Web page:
Rivers: same overall rules for placement but this time, any unfinished river will count as a -1 at the end of the game. Rivers cannot be crossed by roads or tracks, only bridges can (represented on the extra set of dice). At the end of the game, count all the minuses and in terms of points, selected one river and count 1 point per square it contains + a bonus of 3 points if the river is connected on both sides to the edge of the map (these cannot be exits, i.e. red arrows).

Games with both expansions: rivers (left) and lakes (right) – still trying to be as clear as possible

How does it play?

Railroad Ink is a fun roll and write which is easy to teach and has a nice small table presence. I found the art rather appealing and the games flow nicely, which is a feat in itself as filling up 30 minutes can be tough for small table games. I appreciate the push your luck element of the game whilst going down one route (/track) and hoping some dice will come out on the next round. The addition of the joker tiles which can be used in a limited fashion per game makes it even more strategic. This has become one of our casual games at home with my wife when we are sipping a cup of tea or when having lunch on our terrace. Easy to set up, not many rules and great fun altogether.

Small improvements could be to have an idea of how many times each face depicted on the map appears on the set of dice as they are not distributed evenly but I never really bothered counting them. Apart from that, I heard (and read from) a lot of people that the theme was not present enough and that it felt quite bland but this is is not the case for us and we like building up our networks in our small city.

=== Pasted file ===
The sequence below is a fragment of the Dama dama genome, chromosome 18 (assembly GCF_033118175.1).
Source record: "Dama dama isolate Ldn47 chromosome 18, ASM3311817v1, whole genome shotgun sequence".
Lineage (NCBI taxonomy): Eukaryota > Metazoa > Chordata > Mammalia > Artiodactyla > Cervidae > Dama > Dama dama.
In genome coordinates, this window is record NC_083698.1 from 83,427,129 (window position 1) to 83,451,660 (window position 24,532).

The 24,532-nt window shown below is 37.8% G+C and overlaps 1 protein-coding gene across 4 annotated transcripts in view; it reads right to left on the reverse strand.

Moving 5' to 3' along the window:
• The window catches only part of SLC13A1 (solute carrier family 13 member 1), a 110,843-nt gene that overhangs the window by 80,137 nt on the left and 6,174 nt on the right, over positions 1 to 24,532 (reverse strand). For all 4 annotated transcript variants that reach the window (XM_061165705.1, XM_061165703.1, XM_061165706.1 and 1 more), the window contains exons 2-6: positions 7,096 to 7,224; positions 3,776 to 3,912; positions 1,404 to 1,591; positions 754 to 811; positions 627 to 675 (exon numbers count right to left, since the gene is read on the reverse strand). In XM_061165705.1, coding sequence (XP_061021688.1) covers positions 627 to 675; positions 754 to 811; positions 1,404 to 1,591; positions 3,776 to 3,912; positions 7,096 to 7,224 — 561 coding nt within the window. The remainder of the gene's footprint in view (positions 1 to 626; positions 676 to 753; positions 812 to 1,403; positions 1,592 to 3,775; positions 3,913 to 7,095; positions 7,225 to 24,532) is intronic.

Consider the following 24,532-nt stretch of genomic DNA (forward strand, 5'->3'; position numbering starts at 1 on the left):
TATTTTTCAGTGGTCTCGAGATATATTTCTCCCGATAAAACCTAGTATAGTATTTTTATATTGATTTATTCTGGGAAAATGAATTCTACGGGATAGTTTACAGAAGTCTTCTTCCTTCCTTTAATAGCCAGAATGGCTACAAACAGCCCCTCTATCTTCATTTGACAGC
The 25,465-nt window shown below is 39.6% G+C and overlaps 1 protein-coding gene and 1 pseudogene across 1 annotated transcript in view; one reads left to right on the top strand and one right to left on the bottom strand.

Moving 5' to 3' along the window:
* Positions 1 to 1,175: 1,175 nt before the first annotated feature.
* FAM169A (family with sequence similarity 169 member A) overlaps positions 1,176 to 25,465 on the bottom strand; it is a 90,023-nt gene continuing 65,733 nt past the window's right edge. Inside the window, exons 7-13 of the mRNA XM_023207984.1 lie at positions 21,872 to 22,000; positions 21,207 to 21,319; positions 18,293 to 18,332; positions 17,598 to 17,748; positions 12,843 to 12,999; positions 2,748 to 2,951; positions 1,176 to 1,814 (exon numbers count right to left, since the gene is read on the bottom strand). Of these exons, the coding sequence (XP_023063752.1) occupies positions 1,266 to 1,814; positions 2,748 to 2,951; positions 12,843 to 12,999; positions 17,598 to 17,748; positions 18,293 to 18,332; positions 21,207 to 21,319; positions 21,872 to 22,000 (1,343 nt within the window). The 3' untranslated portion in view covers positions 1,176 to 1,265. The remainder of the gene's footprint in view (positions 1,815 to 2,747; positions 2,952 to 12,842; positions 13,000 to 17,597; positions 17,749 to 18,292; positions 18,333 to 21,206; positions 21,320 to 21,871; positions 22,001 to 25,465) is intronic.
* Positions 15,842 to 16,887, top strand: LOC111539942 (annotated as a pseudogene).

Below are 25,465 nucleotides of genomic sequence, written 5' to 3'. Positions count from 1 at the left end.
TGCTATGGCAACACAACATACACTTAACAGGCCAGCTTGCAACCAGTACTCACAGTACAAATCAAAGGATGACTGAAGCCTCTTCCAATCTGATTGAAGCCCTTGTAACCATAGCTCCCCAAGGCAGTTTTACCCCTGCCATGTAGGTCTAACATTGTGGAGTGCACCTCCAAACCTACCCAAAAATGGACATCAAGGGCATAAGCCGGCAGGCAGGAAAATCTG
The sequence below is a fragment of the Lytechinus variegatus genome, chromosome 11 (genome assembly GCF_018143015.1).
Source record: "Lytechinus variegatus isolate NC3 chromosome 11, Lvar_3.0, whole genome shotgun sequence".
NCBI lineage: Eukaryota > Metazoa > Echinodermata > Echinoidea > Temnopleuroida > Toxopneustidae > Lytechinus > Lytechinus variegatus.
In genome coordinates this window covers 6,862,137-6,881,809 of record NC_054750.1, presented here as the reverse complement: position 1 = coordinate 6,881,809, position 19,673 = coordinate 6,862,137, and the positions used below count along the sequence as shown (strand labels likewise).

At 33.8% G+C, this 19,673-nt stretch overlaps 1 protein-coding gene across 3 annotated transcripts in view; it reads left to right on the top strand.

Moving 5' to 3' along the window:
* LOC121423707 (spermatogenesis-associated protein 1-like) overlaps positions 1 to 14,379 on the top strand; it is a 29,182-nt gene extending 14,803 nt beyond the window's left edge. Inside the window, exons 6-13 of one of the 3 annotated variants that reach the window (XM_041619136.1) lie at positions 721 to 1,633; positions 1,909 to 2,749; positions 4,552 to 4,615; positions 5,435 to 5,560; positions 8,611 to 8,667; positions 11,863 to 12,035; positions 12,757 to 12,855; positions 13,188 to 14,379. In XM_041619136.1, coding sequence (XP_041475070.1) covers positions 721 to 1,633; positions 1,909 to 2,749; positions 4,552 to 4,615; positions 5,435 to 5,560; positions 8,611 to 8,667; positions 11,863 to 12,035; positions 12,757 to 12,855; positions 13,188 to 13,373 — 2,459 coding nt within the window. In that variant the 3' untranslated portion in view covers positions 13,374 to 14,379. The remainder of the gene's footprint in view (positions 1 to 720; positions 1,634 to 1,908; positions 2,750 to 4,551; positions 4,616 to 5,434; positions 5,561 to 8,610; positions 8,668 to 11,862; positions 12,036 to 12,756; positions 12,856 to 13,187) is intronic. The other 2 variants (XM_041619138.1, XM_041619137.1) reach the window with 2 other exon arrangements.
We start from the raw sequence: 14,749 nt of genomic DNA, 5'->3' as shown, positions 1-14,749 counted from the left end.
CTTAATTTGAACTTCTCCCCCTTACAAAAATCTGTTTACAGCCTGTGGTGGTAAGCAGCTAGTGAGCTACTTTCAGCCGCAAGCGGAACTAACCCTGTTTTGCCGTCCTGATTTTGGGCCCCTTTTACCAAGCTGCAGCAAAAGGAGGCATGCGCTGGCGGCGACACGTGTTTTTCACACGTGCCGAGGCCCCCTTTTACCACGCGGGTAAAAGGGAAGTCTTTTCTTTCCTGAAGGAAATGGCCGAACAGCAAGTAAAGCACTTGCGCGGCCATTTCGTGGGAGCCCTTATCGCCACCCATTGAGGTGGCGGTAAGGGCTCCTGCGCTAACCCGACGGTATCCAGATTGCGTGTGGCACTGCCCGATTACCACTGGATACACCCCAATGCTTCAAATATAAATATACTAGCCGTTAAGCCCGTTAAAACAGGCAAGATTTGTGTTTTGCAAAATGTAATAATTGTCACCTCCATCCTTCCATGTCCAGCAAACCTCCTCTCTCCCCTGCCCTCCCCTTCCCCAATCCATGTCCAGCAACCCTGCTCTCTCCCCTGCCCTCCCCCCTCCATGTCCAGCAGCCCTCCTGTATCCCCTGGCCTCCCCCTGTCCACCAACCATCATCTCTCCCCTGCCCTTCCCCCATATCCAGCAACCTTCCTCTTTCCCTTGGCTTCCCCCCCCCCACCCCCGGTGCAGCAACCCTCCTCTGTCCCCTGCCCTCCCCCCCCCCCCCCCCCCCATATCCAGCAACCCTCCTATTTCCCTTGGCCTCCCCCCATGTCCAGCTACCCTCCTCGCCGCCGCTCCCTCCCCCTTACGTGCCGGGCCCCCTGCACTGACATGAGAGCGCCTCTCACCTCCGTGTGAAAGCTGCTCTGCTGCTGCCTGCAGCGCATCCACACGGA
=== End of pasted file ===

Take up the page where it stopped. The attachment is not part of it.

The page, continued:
As far as the expansions are concerned, they are a welcome addition and do tweak the game quite a bit without overhauling it completely. This means you can add them up easily without having to remember many rules and as they are included in the base game anyway, let’s say that I did not expect too much from them. One small annoyance is that they can slow down the overall game (especially if you try to make nice drawings like my wife). I found the lake expansion to be rather forgettable and lazy as it did not to bring anything special to the base game. Whilst we really enjoyed the river one which is basically adding one kind of route and intertwines nicely with the rest of the constructions.

Verdict: 7.5/10 (6.5 with the Lakes expansion; and 8/10 with the Rivers expansion)

Psssst! If you are interested, there will be a Kickstarter launching on May 12th with two new versions of Railroad Ink as well as a solo board. More info can be found here (link). Definitely looking great and on my agenda to back!

Leave a Reply

Fill in your details below or click an icon to log in:

WordPress.com Logo

You are commenting using your WordPress.com account. Log Out /  Change )

Google photo

You are commenting using your Google account. Log Out /  Change )

Twitter picture

You are commenting using your Twitter account. Log Out /  Change )

Facebook photo

You are commenting using your Facebook account. Log Out /  Change )

Connecting to %s

This site uses Akismet to reduce spam. Learn how your comment data is processed.

Blog at WordPress.com.

Up ↑

%d bloggers like this: